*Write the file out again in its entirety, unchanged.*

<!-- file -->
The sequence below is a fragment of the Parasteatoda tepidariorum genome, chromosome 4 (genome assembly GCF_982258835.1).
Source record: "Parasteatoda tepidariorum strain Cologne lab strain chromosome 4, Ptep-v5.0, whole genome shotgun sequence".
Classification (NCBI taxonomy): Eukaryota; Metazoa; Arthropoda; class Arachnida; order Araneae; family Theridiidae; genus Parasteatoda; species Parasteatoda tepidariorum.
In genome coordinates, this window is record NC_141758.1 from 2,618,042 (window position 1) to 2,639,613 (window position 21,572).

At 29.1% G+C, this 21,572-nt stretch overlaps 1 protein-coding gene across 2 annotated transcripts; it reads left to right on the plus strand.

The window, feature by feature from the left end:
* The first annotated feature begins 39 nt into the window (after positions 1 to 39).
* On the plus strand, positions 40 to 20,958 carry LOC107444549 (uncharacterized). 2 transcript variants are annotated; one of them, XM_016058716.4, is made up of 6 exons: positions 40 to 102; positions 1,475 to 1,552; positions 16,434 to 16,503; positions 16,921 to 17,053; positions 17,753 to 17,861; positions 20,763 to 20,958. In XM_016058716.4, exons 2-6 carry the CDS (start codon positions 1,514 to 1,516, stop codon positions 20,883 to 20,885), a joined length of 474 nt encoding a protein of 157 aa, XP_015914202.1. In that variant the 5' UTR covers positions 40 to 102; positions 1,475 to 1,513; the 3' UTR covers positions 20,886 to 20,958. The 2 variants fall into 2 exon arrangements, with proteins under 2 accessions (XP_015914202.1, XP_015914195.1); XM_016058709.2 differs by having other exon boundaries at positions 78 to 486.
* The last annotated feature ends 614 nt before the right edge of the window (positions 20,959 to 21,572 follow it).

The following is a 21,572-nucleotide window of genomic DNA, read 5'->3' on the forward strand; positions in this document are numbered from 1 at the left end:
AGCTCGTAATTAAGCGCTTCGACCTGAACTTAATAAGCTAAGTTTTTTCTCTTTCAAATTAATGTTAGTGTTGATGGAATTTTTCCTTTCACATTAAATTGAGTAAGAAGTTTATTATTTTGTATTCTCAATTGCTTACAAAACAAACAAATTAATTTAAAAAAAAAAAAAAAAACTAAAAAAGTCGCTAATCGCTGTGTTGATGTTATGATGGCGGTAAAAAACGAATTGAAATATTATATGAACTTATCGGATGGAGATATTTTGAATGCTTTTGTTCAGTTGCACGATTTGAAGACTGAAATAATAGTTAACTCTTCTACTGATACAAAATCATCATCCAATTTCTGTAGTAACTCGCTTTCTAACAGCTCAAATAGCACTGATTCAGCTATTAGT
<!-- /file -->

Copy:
The sequence below is a fragment of the Parasteatoda tepidariorum genome, chromosome 4 (genome assembly GCF_982258835.1).
Source record: "Parasteatoda tepidariorum strain Cologne lab strain chromosome 4, Ptep-v5.0, whole genome shotgun sequence".
Classification (NCBI taxonomy): Eukaryota; Metazoa; Arthropoda; class Arachnida; order Araneae; family Theridiidae; genus Parasteatoda; species Parasteatoda tepidariorum.
In genome coordinates, this window is record NC_141758.1 from 2,618,042 (window position 1) to 2,639,613 (window position 21,572).

At 29.1% G+C, this 21,572-nt stretch overlaps 1 protein-coding gene across 2 annotated transcripts; it reads left to right on the plus strand.

The window, feature by feature from the left end:
* The first annotated feature begins 39 nt into the window (after positions 1 to 39).
* On the plus strand, positions 40 to 20,958 carry LOC107444549 (uncharacterized). 2 transcript variants are annotated; one of them, XM_016058716.4, is made up of 6 exons: positions 40 to 102; positions 1,475 to 1,552; positions 16,434 to 16,503; positions 16,921 to 17,053; positions 17,753 to 17,861; positions 20,763 to 20,958. In XM_016058716.4, exons 2-6 carry the CDS (start codon positions 1,514 to 1,516, stop codon positions 20,883 to 20,885), a joined length of 474 nt encoding a protein of 157 aa, XP_015914202.1. In that variant the 5' UTR covers positions 40 to 102; positions 1,475 to 1,513; the 3' UTR covers positions 20,886 to 20,958. The 2 variants fall into 2 exon arrangements, with proteins under 2 accessions (XP_015914202.1, XP_015914195.1); XM_016058709.2 differs by having other exon boundaries at positions 78 to 486.
* The last annotated feature ends 614 nt before the right edge of the window (positions 20,959 to 21,572 follow it).

The following is a 21,572-nucleotide window of genomic DNA, read 5'->3' on the forward strand; positions in this document are numbered from 1 at the left end:
AGCTCGTAATTAAGCGCTTCGACCTGAACTTAATAAGCTAAGTTTTTTCTCTTTCAAATTAATGTTAGTGTTGATGGAATTTTTCCTTTCACATTAAATTGAGTAAGAAGTTTATTATTTTGTATTCTCAATTGCTTACAAAACAAACAAATTAATTTAAAAAAAAAAAAAAAAACTAAAAAAGTCGCTAATCGCTGTGTTGATGTTATGATGGCGGTAAAAAACGAATTGAAATATTATATGAACTTATCGGATGGAGATATTTTGAATGCTTTTGTTCAGTTGCACGATTTGAAGACTGAAATAATAGTTAACTCTTCTACTGATACAAAATCATCATCCAATTTCTGTAGTAACTCGCTTTCTAACAGCTCAAATAGCACTGATTCAGCTATTAGT